Title: The Brave Boer Boy

ISBN no: 0-620-29869-3
Publication: Published by the authors in December 2002
Format: Soft cover; B5 size; 150 pages; 92 line drawings and 75 photographs
Retail price: R150.00 plus R30.00 postage and packing (Prices for Overseas orders on application). Place an order here.

E-book: Published without pictures as an e-book, click here to purchase a digital copy


The authors present 36 sparkling stories from the Boer War era for your amusement. Our title story tells of a brave Boer boy who was only eleven when he walked alone from the Free State to Cape Town in the middle of Boer War. He was found asleep under a palm tree on the Parade near the Castle in August 1901. He was looking for his father who was in the Green Point Prisoner of War camp. We decided such courage should be remembered.

We found 35 others stories about special people and well-known horses. Most of the stories begin with a short introduction about the person who told us the story. They include `The Cleverest Scout’, `Doing a Bunk from Elsenburg’, `Baboon on Sentry Duty’ and what 500 donkeys do when they land up in a skirmish. Delightfully illustrated by Bridget Randall, and with a wealth of photographs, “The Brave Boer Boy and Other Stories” is a read for the whole family.



The lights twinkling from the windows of a farmstead set up such a longing for his home and his mother that he nearly despaired. Only the thought of his Pappa in Cape Town kept him going.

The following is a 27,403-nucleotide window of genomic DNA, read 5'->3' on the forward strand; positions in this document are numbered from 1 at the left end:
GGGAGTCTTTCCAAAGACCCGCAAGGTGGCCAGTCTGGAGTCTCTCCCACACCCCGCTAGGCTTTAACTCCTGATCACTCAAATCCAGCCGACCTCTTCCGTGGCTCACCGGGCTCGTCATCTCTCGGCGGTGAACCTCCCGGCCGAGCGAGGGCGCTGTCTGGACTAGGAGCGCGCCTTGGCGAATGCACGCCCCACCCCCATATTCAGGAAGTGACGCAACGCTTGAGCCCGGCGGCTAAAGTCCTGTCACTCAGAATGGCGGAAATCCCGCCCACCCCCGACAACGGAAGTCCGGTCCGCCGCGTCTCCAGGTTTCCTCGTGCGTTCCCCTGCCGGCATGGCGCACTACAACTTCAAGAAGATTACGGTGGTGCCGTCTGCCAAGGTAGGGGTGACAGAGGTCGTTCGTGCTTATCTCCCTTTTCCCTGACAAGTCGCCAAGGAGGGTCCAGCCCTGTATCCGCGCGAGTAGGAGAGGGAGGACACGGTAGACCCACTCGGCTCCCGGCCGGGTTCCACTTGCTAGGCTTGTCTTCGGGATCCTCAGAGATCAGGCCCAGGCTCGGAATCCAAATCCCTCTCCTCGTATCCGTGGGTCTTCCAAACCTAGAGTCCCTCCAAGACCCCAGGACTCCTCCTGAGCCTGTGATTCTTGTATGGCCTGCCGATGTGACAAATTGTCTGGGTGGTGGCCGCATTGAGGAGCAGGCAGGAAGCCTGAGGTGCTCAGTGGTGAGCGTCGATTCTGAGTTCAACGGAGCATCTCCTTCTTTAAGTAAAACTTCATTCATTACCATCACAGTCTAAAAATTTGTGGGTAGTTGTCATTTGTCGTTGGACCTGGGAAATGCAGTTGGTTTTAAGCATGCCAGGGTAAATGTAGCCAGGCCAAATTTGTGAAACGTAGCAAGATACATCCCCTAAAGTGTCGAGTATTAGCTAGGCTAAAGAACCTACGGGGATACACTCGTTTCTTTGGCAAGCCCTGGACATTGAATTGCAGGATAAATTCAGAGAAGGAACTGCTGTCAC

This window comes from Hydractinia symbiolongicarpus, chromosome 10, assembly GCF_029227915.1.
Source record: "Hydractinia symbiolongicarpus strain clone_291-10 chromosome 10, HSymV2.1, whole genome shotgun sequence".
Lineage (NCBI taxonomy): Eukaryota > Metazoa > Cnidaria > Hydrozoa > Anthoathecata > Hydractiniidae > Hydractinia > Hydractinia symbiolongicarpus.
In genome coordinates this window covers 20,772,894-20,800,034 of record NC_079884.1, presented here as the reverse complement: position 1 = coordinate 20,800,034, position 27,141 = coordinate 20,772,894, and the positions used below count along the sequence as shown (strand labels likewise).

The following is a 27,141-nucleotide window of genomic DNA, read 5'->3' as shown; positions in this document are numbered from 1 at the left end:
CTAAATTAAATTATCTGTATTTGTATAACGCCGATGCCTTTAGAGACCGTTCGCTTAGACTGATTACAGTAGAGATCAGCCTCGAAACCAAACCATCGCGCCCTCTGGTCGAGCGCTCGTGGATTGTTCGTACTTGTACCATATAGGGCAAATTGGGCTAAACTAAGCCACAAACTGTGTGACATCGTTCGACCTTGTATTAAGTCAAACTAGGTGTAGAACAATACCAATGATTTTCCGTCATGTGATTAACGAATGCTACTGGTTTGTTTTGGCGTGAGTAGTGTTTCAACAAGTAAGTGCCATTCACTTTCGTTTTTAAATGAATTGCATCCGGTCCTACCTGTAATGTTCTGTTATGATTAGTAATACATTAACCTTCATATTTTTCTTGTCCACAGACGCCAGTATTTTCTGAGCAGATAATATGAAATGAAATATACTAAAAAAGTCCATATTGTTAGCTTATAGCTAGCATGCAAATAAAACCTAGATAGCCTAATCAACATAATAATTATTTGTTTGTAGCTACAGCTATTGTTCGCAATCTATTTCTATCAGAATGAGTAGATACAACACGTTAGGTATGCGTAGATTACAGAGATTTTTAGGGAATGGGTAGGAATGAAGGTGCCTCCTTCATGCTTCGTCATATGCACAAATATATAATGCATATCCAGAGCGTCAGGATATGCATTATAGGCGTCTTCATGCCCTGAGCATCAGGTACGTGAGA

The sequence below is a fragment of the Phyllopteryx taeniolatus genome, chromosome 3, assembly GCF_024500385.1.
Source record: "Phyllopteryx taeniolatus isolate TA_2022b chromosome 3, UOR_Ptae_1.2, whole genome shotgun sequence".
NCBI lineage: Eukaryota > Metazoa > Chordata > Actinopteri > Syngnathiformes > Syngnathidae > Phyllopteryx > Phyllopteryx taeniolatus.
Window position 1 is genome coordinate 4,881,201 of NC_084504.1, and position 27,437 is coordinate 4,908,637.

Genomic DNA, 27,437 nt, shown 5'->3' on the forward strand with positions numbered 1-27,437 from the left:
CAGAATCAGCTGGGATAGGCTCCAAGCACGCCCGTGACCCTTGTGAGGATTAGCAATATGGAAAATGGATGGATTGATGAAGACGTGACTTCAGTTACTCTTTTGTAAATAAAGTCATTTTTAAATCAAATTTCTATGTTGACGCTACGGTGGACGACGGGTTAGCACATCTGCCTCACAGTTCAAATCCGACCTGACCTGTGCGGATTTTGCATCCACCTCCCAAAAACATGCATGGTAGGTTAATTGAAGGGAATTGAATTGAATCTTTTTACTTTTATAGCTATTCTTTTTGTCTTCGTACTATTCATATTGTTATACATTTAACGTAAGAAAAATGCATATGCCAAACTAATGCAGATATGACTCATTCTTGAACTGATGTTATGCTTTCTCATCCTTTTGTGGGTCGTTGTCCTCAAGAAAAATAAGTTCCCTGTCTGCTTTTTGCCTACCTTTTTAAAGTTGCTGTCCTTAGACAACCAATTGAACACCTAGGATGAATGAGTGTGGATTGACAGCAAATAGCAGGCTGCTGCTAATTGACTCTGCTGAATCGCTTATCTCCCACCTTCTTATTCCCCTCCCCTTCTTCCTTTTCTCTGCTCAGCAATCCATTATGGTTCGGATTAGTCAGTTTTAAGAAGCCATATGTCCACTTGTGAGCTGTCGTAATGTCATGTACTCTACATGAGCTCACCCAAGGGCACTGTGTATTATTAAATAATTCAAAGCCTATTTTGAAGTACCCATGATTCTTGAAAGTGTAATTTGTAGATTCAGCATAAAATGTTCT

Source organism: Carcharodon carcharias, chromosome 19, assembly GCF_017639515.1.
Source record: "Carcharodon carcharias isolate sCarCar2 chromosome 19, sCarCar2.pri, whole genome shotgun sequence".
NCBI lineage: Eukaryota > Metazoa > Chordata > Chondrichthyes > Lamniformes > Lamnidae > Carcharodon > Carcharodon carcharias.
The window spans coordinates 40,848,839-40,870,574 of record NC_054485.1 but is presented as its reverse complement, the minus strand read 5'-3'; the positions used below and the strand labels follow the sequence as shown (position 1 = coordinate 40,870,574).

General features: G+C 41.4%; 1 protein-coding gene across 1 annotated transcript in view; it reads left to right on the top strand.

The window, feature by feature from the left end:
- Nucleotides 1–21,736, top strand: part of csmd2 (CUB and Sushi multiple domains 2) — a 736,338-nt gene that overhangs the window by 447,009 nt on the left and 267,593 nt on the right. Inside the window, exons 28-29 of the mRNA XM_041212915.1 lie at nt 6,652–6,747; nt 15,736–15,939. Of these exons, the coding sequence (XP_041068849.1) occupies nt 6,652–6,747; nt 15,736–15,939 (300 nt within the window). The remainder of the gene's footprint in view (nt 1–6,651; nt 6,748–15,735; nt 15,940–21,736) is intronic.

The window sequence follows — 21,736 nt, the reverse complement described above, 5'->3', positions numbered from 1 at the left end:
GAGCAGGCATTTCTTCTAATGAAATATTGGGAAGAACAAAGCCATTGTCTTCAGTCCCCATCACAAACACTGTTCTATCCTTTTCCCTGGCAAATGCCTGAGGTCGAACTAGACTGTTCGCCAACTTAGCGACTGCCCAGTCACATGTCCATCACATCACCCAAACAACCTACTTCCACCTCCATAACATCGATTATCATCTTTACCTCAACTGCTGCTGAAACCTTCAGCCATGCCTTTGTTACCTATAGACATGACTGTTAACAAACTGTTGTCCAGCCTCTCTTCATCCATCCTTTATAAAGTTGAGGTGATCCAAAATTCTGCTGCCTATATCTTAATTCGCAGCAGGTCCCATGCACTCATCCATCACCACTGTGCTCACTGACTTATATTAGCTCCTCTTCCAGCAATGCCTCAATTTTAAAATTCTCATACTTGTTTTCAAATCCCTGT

One day this need drove him to the road and down to the donkey cart he had been watching as it lurched its way along the rutted track. The Oom and Tannie reminded him of his other grandparents who had once come on a visit.


 Petrus watched the Boers cook a leisurely breakfast. When the shrill whistle filled the breeze, the place erupted in a hive of activity. Food, most of it half-raw, was stuffed into cans and sacks, three-legged pots were rolled in sand to cool off and the last of the fodder disappeared onto pack horses, and before long the commando cantered away. A few shouted goodbyes but most of them ignored the farmer and wife as they rode through the farm gate.


 When night set in armed Boers were everywhere. The Doctor could hear them singing hymn, drinking coffee and enjoying the company of the young Dutch girls all over the town. Of the men under Scheepers, a few seemed to by jolly fellows looking on fighting as a past time, but many were morose and sullen. Dr Morrow said quite a few seemed to be foreigners.


 Life on commando was hard, and it certainly lacked sweetness. In that vastness of the north-west Cape, a mixture of rocks and endless bushes, the road led past Mosenthal’s shop near Visgat, Fraserburg, one day in the winter of 1901. The penkoppe kicked speed into their tired horses and converged on the store in a mass of arms and legs, grabbing anything they could get their hands on.


There are many, many stories like these from the Karoo, and now you have turned your focus somewhat from pure history to extremely interesting historical anecdotes, I have no doubts you will find material for many more books.

                Peter Brown 2003


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